The USS Dickerson (DD-157) served in the US Navy for more than two-and-a-half decades in the early 20th century, and received six battle stars for her service in World War II. She was named for Mahlon Dickerson, a Governor and United States Senator from New Jersey. Dickerson was built as a Wickes-class vessel.
Dickerson was laid down in Camden, New Jersey by the New York Shipbuilding Company in May 1918, launched in March 1919, and commissioned in September with Commander F.V. McNair in command. Carrying a crew of 103, Dickerson had a cruising speed of 35 knots and was armed with four 4-inch rapid-fire guns, two anti-aircraft guns, and twelve 21-inch torpedo tubes.
Dickerson was assigned to operations along the east coast, and participated in fleet maneuvers off of South America in 1921. In June 1922, Dickerson was taken out of commission at New York Navy Yard until May 1930, when she was assigned to the east coast and the Caribbean. During this deployment, Dickerson participated in tactical exercises, torpedo training, and fleet maneuvers. Dickerson operated on the west coast in 1933 and 1934, and then at Norfolk Navy Yard in August as part of Rotating Reserve Squadron 19. She then served as a training ship for the Naval Reserve.
In 1938, Dickerson was assigned to Destroyer Squadron 10, Atlantic Squadron and served as a plane guard and participated in fleet landing exercises. Dickerson helped evacuate refugees from Casablanca as part of Squadron 40-T, and then was assigned to the Neutrality Patrol in 1940. During this deployment, Dickerson rescued six survivors of SS Libby Maine in September.
Dickerson was seriously damaged by SS Liberator, at the time unidentified, in March 1942, and lost four crew members, and then was repaired at Norfolk, Virginia before operating as a convoy escort along the east coast and Cuba. She escorted tanker convoys in Caribbean in 1943 as well as joined the Card hunter-killer group at Casablanca. Dickerson was converted to high-speed transport ship APD-21 at Charleston, South Carolina in August 1943.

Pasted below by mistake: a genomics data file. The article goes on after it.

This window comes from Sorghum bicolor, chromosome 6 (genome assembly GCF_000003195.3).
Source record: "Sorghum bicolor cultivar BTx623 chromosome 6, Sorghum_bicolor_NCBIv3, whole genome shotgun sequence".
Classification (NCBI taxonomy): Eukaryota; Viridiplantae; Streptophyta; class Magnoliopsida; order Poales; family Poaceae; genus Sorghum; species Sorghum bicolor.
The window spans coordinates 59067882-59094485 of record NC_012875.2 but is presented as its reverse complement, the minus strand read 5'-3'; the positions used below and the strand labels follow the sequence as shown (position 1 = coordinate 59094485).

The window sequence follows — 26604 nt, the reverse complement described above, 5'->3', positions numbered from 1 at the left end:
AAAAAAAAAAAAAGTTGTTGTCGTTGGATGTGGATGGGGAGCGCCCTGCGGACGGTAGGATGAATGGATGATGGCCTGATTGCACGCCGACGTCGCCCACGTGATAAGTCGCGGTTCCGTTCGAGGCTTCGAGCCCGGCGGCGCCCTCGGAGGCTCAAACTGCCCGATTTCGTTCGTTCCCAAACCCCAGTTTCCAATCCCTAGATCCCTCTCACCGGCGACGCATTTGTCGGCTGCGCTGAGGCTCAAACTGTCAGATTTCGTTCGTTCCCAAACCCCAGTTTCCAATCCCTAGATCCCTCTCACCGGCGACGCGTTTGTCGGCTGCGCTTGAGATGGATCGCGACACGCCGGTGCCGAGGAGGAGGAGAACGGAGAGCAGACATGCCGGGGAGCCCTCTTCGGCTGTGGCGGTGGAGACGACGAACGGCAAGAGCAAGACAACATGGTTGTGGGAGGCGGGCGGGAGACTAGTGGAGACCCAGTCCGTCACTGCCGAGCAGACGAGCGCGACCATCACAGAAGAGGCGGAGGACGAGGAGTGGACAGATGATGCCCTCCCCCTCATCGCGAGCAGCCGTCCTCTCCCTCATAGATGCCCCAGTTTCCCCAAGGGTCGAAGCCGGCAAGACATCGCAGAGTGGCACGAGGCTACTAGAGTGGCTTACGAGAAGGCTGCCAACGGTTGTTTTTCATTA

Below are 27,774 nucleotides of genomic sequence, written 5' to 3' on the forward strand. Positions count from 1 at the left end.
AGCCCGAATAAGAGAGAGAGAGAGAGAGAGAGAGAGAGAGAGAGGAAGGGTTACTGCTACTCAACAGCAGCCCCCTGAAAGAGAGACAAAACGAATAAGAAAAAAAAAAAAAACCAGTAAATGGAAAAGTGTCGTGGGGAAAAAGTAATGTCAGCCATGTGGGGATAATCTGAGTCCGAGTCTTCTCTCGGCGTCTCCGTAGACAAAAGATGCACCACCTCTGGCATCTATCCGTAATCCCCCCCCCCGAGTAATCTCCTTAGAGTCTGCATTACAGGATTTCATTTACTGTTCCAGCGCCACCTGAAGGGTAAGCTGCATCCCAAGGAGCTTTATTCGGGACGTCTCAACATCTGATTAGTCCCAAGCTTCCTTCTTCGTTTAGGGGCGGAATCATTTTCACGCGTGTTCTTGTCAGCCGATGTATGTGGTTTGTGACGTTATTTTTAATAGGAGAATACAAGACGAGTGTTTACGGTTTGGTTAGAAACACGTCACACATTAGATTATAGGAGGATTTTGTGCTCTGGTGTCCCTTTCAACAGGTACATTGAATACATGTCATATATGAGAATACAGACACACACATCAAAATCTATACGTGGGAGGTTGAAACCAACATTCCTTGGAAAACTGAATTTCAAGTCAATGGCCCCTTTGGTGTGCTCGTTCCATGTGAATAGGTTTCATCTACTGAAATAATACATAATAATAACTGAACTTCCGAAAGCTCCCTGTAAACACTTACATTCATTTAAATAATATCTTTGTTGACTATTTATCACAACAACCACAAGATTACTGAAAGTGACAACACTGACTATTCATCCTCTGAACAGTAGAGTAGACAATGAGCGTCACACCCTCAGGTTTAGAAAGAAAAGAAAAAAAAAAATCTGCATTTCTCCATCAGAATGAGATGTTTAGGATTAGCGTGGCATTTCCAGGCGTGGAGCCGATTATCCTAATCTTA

Dickerson conducted escort and patrol duty in the Solomon Islands, landed troops in New Guinea, and supported the underwater demolition team for the invasion of Lingayen Gulf, Luzon. In January 1946, Dickerson was part of the logistics support force for the Iwo Jima invasion and was attacked by kamikaze planes following the assault on Okinawa, which resulted in the deaths of 54 personnel, including the commanding officer. Damaged beyond repair, Dickerson was towed to Kerama Retto and sunk in April 1945.
Asbestos Risk on the USS Dickerson (DD-157)
Installing asbestos fireproofing in the design of naval vessels was required by the US Congress in the 1930s, after a fire at sea on a cruise ship killed more than 100 people. Dickerson, like most Navy ships at the time, made use of asbestos heavily around engines and engine rooms, as well as for fireproofing in the other sections of the ship. When asbestos becomes worn it becomes "friable", which means that individual fibers can break off and enter the surrounding air, and then are breathed in by sailors and shipfitters, increasing the chances of contracting mesothelioma. The damage caused by asbestos fibers happens when tiny fibers are breathed in or swallowed; they can invade the mesothelial lining and occasionally the stomach, causing scarring in the case of pleural plaques and damage at the DNA level in the case of malignant mesothelioma.
Since pleural mesothelioma usually progresses quickly to the advanced stages of the disease, and sometimes goes undiagnosed, a mesothelioma prognosis is often not favorable. Additionally, since mesothelioma is a rare condition, not all facilities and physicians are equipped to provide the best mesothelioma treatment. Patients who have been diagnosed with pleural or peritoneal mesothelioma may need legal information and a professional mesothelioma lawyer can be a helpful resource.
We've also created a mesothelioma information package that details legal and medical options, as well as a list of mesothelioma clinics all over the U.S. Just submit the form on this page and we'll mail you the free kit.Sources
Haze Gray & Underway. Dictionary of American Naval Fighting Ships. DD-157. (http://www.hazegray.org/danfs/destroy/dd157txt.htm) Retrieved 24 December 2010.
NavSource Naval History, USS Dickerson (DD-157).
(http://www.navsource.org/archives/05/157.htm) Retrieved 24 December 2010.